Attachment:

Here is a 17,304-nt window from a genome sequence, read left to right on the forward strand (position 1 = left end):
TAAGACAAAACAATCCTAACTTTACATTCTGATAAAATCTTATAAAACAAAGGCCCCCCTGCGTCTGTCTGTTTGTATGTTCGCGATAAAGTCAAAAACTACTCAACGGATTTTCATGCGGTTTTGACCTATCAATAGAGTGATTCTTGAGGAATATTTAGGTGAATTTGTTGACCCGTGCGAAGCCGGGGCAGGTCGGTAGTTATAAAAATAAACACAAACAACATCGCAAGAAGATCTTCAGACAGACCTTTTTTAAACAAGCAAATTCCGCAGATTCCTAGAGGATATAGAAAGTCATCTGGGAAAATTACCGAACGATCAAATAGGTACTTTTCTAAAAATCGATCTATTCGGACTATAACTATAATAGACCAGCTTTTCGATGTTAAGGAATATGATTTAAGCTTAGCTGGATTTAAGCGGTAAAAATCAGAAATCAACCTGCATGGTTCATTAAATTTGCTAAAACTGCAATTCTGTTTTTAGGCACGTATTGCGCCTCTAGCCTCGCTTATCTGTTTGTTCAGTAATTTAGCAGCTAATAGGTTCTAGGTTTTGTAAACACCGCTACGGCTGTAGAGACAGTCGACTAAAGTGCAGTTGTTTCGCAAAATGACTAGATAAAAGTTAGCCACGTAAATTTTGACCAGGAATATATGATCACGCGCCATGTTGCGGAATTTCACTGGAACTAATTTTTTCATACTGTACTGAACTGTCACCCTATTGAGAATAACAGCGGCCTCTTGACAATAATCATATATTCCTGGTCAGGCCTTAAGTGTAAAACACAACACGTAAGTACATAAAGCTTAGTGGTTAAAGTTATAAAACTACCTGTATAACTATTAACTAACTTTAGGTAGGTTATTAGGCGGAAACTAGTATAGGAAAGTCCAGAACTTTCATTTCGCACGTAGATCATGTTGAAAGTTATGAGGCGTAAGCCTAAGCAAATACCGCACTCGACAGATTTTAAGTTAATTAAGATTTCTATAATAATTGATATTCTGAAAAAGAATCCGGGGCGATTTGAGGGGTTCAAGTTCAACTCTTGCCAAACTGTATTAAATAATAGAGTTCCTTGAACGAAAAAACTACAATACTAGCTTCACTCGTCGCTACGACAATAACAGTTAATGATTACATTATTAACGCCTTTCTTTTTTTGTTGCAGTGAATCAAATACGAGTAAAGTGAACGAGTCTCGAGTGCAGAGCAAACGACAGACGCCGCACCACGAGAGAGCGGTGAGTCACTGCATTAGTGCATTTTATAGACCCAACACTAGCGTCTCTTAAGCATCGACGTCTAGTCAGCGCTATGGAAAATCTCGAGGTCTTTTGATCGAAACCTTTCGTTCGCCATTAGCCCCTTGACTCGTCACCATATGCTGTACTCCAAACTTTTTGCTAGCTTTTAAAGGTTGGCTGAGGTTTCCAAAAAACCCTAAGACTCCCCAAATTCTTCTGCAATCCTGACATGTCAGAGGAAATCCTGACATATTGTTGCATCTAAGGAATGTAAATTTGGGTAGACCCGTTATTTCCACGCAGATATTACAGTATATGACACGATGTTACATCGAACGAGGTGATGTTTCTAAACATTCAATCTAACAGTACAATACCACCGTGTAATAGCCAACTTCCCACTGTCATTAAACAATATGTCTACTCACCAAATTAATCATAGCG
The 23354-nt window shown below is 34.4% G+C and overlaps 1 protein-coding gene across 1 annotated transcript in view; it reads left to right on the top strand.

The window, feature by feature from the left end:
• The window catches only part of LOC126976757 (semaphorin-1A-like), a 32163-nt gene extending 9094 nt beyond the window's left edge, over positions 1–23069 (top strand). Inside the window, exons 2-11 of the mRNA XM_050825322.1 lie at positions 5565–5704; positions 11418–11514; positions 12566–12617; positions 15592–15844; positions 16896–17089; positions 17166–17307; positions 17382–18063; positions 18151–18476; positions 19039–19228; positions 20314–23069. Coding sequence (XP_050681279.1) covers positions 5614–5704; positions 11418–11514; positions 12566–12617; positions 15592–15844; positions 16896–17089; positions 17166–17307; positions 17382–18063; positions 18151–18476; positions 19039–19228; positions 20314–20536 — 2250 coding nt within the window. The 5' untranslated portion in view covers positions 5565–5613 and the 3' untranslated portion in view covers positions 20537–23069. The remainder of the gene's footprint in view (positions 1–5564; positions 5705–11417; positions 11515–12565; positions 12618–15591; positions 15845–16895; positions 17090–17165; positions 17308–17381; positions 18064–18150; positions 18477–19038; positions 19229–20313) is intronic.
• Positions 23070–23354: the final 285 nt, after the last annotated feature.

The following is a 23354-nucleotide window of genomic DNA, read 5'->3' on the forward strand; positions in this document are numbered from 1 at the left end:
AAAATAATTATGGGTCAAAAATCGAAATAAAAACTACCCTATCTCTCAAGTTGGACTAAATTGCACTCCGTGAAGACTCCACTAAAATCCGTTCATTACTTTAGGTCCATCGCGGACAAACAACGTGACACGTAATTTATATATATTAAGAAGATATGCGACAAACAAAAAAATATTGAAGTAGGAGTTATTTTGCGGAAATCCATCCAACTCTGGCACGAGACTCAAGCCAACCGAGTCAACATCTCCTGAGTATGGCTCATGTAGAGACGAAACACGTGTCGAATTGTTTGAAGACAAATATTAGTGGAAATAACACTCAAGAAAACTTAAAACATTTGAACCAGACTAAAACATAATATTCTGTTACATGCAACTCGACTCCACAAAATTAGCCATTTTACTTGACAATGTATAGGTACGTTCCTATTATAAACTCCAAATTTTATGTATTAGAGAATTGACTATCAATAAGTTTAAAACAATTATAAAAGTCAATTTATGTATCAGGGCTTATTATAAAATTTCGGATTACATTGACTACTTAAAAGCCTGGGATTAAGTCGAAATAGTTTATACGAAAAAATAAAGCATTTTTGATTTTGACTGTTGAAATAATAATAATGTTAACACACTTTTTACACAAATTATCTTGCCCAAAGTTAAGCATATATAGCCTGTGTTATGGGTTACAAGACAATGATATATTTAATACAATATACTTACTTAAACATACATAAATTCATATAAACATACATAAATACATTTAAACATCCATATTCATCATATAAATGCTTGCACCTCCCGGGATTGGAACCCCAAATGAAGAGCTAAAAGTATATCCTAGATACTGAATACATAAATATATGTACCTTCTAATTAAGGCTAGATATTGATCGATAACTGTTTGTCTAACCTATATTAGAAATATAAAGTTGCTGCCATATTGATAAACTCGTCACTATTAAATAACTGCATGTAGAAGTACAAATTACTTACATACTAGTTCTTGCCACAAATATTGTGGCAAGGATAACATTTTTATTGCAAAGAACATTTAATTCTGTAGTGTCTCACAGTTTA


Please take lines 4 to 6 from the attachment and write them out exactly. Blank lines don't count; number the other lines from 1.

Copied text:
The window, feature by feature from the left end:
• The window catches only part of LOC126976757 (semaphorin-1A-like), a 32163-nt gene extending 9094 nt beyond the window's left edge, over positions 1–23069 (top strand). Inside the window, exons 2-11 of the mRNA XM_050825322.1 lie at positions 5565–5704; positions 11418–11514; positions 12566–12617; positions 15592–15844; positions 16896–17089; positions 17166–17307; positions 17382–18063; positions 18151–18476; positions 19039–19228; positions 20314–23069. Coding sequence (XP_050681279.1) covers positions 5614–5704; positions 11418–11514; positions 12566–12617; positions 15592–15844; positions 16896–17089; positions 17166–17307; positions 17382–18063; positions 18151–18476; positions 19039–19228; positions 20314–20536 — 2250 coding nt within the window. The 5' untranslated portion in view covers positions 5565–5613 and the 3' untranslated portion in view covers positions 20537–23069. The remainder of the gene's footprint in view (positions 1–5564; positions 5705–11417; positions 11515–12565; positions 12618–15591; positions 15845–16895; positions 17090–17165; positions 17308–17381; positions 18064–18150; positions 18477–19038; positions 19229–20313) is intronic.
• Positions 23070–23354: the final 285 nt, after the last annotated feature.